REPORT 0304-35:   Comparison of random Sums in some Integral Orderings and Applications
M.C. Bhattacharjee

Some new order preservation properties of stopped sums of independent nonnegative random variables, when the stopping variable is independent of the summands, is investigated. We show that such randomly stopped sums preserve the stochastic Laplace as well as the integral harmonic mean residual life orders. For the case of Laplace orders, there is a suitable converse for each of the order preservation results. Exponential distributions are characterized within the class of random sums with geometric stopping times, via simple moment conditions on the summand obeying a suitably weak aging hypothesis.

REPORT 0304-36:    Adaptive Economic Choices under Recurrent Disasters : a Bayesian Perspective

M.C. Bhattacharjee

We consider an economic choice problem in a stochastic regime of repeated natural disasters. In a Bayesian formulation of the problem, the role of inverted beta distributions, which appear as distributions of disaster times under a suitable family of conjugate priors, is illustrated. Return of the optimal Bayesian policy and its asymptotic behaviour is explored.

REPORT 0304-37:   Reflection and Transmission from a thin inhomogeneous cylinder in a rectangular TE10 Waveguide

M. Booty and G.A. Kriegsmann

We study the scattering problem for a thin cylindrical target that is placed with arbitrary orientation in a rectangular TE10 waveguide and subjected to an imposed electromagnetic field.  The scattered far-field is expressed in terms of the scattered field inside the target and the far-field expansion of the dyadic Green's function for the waveguide.  In order to capture features of interest in microwave heating applications, we allow the target material's electrical properties to be arbitrary functions of position along the thin cylindrical target's axis.   Reflection and transmission coefficients for such a target, and an expression for the rate of deposition of electromagnetic energy within it are derived.

REPORT 0304-38:   Spatial Buffering Mechanism: Mathematical Model and Computer Simulations

Ben Steinberg, Yuqing Wang, Huaxiong Huang, and Robert M. Miura

It is generally accepted that the spatial buffering mechanism is important to buffer extracellular-space potassium in the brain-cell microenvironment. In the past, this phenomenon, generally associated with glial cells, has been treated analytically and numerically using a simplified one-dimensional description. The present study extends the previous research by using a novel numerical scheme for the analysis of potassium buffering mechanisms in the extracellular brain-cell microenvironment. In particular, a lattice-cellular automaton was employed to simulate a detailed two-compartment model of a two-dimensional brain-cell system. With this numerical approach, the present study elaborates upon previous theoretical work on spatial buffering (SB) by incorporating a more realistic structure of the brain cell microenvironment, which was not feasible earlier. We use the experimental paradigm consisting of iontophoretic injection of KCl to study the SB mechanism. Our simulations confirmed the results reported in the literature obtained by an averaged model. The results also show that the additional effects captured by a simplified two-dimensional geometry do not alter significantly the conclusions obtained from the averaged model. The details of applying such a numerical method to the study of ion movements in cellular environments, as well as its potential for future study, are discussed.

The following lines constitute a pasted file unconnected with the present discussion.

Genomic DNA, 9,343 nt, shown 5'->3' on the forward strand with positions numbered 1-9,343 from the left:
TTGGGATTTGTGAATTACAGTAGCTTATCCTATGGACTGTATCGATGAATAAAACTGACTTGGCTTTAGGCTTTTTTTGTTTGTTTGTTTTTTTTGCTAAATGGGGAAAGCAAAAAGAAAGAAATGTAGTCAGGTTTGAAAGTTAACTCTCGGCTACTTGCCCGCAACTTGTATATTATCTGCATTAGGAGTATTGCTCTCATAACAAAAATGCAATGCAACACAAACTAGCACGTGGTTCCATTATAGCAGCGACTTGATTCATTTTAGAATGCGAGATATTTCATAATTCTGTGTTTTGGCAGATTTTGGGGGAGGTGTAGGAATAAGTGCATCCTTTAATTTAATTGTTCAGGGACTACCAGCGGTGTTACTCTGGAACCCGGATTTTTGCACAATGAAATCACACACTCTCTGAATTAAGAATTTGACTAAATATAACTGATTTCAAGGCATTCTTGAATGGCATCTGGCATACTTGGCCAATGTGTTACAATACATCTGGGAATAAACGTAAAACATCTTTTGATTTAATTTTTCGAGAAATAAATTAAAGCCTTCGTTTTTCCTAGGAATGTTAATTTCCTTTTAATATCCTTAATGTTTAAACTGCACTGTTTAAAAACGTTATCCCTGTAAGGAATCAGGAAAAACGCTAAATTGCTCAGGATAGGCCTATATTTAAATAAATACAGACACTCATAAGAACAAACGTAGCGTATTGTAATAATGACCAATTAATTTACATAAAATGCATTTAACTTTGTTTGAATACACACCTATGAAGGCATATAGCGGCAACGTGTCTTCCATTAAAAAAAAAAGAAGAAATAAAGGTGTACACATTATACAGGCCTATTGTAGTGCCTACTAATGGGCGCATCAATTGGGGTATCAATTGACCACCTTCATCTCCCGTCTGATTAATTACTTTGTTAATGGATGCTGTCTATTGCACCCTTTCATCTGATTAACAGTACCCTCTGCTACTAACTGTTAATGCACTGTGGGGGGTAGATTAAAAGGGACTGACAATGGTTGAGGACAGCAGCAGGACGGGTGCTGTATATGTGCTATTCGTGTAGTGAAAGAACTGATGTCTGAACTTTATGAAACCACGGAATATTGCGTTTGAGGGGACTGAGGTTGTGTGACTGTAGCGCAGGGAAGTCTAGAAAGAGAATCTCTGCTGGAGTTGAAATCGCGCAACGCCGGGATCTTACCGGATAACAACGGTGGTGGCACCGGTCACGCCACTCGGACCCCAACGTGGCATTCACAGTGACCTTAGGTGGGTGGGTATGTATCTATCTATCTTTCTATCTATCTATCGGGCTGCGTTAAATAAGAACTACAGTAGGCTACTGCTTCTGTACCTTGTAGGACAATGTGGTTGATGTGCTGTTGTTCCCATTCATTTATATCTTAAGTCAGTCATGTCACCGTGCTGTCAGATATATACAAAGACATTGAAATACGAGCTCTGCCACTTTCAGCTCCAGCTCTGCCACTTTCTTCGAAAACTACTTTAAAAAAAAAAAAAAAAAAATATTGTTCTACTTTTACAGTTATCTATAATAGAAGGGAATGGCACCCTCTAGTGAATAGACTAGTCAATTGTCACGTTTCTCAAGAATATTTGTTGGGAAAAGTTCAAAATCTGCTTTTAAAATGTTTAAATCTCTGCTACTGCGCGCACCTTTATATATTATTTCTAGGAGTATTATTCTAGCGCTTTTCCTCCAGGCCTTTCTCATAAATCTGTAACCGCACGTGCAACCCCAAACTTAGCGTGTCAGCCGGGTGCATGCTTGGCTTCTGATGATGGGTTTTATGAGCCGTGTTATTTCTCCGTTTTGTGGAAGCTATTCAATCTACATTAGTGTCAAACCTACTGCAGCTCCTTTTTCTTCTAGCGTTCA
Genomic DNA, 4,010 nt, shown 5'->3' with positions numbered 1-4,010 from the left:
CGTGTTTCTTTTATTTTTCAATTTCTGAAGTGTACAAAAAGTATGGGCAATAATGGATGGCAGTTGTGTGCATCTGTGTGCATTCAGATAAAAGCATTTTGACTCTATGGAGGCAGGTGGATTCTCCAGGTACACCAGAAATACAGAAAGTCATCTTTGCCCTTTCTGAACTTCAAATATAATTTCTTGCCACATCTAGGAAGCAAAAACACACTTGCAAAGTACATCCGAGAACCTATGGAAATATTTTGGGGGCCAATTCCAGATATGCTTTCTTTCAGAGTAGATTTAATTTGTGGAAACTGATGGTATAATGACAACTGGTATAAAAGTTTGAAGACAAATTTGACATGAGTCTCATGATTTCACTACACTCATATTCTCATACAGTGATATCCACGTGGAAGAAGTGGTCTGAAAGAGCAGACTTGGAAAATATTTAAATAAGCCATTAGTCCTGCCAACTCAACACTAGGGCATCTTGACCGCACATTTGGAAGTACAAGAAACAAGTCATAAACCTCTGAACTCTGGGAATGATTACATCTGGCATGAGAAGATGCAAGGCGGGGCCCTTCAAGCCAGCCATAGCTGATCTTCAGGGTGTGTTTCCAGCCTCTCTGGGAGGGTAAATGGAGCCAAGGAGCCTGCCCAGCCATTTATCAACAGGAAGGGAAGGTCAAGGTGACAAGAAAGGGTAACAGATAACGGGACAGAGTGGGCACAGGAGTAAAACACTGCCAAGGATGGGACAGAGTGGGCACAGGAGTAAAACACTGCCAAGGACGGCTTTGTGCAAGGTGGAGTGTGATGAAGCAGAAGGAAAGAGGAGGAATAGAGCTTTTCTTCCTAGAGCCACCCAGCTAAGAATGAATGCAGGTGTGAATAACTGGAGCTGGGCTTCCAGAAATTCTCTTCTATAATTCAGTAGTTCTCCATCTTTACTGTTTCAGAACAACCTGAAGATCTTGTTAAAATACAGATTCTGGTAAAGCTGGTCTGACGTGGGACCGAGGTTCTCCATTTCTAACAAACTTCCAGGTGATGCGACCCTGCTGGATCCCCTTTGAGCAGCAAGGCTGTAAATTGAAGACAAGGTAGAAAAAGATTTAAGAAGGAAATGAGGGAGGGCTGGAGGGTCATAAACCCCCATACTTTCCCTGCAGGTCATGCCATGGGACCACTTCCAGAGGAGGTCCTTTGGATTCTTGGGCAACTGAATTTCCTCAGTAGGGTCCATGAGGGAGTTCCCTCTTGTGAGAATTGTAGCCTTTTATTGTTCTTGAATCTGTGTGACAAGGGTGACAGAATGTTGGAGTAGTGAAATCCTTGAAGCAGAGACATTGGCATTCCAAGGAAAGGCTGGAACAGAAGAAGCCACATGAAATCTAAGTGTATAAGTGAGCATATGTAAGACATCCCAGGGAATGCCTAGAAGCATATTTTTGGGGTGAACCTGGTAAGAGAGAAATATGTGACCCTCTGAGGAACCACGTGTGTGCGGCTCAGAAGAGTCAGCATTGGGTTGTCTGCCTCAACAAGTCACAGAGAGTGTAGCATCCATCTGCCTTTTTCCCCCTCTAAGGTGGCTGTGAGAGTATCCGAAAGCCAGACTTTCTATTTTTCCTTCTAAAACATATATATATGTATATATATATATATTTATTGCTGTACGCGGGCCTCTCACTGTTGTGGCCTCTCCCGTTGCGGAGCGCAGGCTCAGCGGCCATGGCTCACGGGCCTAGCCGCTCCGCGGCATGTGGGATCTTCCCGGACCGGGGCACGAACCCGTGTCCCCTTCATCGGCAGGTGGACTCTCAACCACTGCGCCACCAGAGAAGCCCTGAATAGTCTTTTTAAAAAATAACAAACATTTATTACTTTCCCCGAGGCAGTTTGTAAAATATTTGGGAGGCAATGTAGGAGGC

REPORT 0304-39:   Nonlinear Toys

Morikazu Toda and Robert M. Miura

(no abstract)

REPORT 0304-40:   On velocity profiles, stresses and Bagnold scaling of sheared granular system in zero gravity

O. Baran and L. Kondic

We report the results of three-dimensional molecular dynamics simulations of sheared granular system in Couette geometry.\cite{movies} The simulations use realistic boundary conditions that may be expected in physical experiments. For a range of boundary properties we report velocity and density profiles, as well as forces on the boundaries. In particular, we find that the results for the velocity profiles throughout the shearing cell depend strongly on the interaction of the system particles with the physical boundaries.  Even frictional boundaries can allow for significant slippage of the particles, therefore, reducing the shear in the system. Next, we present shear rate dependence of stress, including mean force and force fluctuations, both for controlled volume, and for controlled stress configurations. We discuss the dependence of solid volume fraction on shear rate under the constant pressure condition and relate it to Bagnold scaling in volume controlled experiments. In addition, we study the influence of oscillatory driving on the system properties.